David Trick, club president and Bath and England legend gives us his views on all things Bath - past and present.
I was talking to a few Leicester Tigers' fans last season at Welford Road and was surprised to hear them say they didn't consider Bath a major threat or the fixture to be a 'big match'. Initially I assumed they were merely trying to 'wind me up' with their confident chat. As the discussion continued it became apparent they were supporters who had become involved with club in recent years. They were not around when Leicester initially ruled the domestic rugby world in the late 70's and early 80's. Neither were they aware of Bath relieving them of that mantle in the mid 80's through to the mid 90's. A period during which Bath won ten John Player / Pilkington Cup finals at Twickenham and six league titles (now the Aviva Premiership), completing the cup and league double on four occasions. Let's look at those achievements another way, out of 22 possible trophies Bath Rugby won 16. No English club in history has a record approaching this and yet we were not considered a threat by the Tiger's fans last season. As it happened we lost the match 21-15, (hardly a thrashing) enough to convince the home supporters they were correct in their belief we were not a threat.
Back in the day, when Bath were becoming the dominant force in English Rugby, both teams could boast some famous names, Dusty Hare, Paul Dodge, Les Cusworth, (Sir) Clive Woodward and Nick Youngs (father of Ben) spring to mind from Leicester, matched by John Palmer, Jerry Guscott, Gareth Chilcott, John Hall, Stuart Barnes and Andy Robinson from Bath. The winger opposite me was a lad called Rory Underwood, you may have heard of him; I've tried to forget about him for many years. I knew him as, Rory 'I could run around you in a telephone box' Underwood, (you need confidence to play rugby at a high level, something I was not short of). Rory 'I c r a y i a t b' Underwood and I made our debuts for England 'B' (now England 'A') on the same day at Ravenhill, Belfast against Ireland 'B'. From that moment our careers ran in parallel...for almost three months. He went on to play 85 times for England scoring 49 tries, participated in three World Cups and two British Lions tours. I on the other hand unselfishly devoted myself to Bath Rugby, only allowing the English National team to tempt me away from the Recreation Ground on two occasions!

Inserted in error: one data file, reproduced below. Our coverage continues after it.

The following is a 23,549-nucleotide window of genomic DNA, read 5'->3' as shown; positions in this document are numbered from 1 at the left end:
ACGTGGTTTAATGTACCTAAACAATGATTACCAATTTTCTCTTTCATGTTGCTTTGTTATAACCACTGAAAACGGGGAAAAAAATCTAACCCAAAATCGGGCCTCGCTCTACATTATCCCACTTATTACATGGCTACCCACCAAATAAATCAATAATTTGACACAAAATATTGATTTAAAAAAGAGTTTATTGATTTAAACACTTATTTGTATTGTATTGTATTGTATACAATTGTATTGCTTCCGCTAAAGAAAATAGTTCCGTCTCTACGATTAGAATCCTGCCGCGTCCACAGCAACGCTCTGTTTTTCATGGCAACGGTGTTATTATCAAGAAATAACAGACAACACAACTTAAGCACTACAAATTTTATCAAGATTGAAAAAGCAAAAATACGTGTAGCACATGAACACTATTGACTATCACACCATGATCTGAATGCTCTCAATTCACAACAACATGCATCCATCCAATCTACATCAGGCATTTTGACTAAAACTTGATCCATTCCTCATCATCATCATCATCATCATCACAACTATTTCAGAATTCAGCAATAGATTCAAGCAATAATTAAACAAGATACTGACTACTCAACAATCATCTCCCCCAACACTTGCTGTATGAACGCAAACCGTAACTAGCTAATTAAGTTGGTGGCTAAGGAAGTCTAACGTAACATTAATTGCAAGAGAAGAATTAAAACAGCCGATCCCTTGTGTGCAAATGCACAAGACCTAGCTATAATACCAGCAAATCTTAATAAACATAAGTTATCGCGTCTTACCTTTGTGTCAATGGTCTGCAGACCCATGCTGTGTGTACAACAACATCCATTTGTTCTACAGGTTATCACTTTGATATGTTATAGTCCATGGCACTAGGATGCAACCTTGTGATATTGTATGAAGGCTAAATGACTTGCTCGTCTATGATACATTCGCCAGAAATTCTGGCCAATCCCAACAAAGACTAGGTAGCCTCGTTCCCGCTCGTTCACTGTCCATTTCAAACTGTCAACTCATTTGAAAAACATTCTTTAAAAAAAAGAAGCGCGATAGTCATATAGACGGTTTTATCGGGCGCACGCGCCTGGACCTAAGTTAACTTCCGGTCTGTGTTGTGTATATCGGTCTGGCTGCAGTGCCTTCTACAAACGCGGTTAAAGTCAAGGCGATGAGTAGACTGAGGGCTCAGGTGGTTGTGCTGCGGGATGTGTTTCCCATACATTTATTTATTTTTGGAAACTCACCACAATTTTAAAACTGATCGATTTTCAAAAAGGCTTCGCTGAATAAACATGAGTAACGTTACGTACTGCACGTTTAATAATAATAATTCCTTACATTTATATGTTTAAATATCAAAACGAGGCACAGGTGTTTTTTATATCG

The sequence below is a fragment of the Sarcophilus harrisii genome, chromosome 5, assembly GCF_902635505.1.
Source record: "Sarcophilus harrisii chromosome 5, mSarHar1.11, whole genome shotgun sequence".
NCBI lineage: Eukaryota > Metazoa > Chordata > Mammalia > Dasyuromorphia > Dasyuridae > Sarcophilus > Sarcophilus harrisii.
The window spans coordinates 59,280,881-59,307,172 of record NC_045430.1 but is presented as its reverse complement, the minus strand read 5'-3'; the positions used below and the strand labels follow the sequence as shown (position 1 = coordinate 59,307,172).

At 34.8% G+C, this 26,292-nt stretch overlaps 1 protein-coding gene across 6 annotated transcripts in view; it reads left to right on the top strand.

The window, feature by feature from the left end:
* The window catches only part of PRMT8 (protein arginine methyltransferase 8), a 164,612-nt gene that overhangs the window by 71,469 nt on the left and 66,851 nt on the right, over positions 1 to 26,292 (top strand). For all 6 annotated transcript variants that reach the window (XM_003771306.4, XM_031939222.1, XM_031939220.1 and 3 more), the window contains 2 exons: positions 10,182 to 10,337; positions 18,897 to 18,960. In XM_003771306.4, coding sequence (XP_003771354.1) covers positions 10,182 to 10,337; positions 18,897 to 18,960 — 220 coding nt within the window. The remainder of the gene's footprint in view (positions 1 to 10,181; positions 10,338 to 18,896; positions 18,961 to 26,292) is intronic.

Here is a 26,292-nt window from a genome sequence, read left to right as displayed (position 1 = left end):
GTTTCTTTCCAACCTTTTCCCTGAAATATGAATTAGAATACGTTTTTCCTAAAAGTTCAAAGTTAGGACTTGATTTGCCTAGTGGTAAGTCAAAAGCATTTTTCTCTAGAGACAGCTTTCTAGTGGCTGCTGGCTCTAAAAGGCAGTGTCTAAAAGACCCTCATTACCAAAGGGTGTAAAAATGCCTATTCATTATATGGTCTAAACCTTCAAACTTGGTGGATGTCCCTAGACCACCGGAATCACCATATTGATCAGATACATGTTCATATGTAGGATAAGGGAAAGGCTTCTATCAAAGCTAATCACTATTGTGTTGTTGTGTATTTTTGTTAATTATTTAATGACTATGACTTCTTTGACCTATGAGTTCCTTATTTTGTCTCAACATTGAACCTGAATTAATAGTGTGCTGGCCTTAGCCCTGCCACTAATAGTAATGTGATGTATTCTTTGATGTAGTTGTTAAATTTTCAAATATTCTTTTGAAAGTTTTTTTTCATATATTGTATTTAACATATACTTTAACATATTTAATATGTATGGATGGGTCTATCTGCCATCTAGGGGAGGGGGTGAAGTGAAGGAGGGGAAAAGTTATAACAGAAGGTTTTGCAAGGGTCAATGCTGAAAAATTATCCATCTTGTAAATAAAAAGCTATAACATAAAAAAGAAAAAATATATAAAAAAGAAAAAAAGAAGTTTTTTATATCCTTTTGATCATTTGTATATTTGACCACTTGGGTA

I wasn't a famous name, but I did have 12 seasons playing rugby for Bath, during which time we were successful and just as important in my mind, we had fun. I look back and can only remember laughing; I was on first name terms with many supporters in the east stand (the flowerpots as it was affectionately known back then) primarily because I was easily distracted and if the match was a bit quiet I would spend my time talking to members of the crowd. I also participated in several overseas tours with Bath which will feature on this page in a future programme!!
I feel Leicester Tigers embraced professionalism in 1995 whilst Bath were caught 'on the hop' taking time to adjust. With a relatively new owner in Bruce Craig, the development of world class facilities at Farleigh House, and a noticeable increase in the resolve amongst the team, I think the pendulum will begin to swing in favour of Bath over the coming seasons and we will once again be a major threat to Leicester, with contests between both clubs perceived as BIG matches by the Leicester supporters. I'm hoping today marks the beginning of the shift in the balance of power.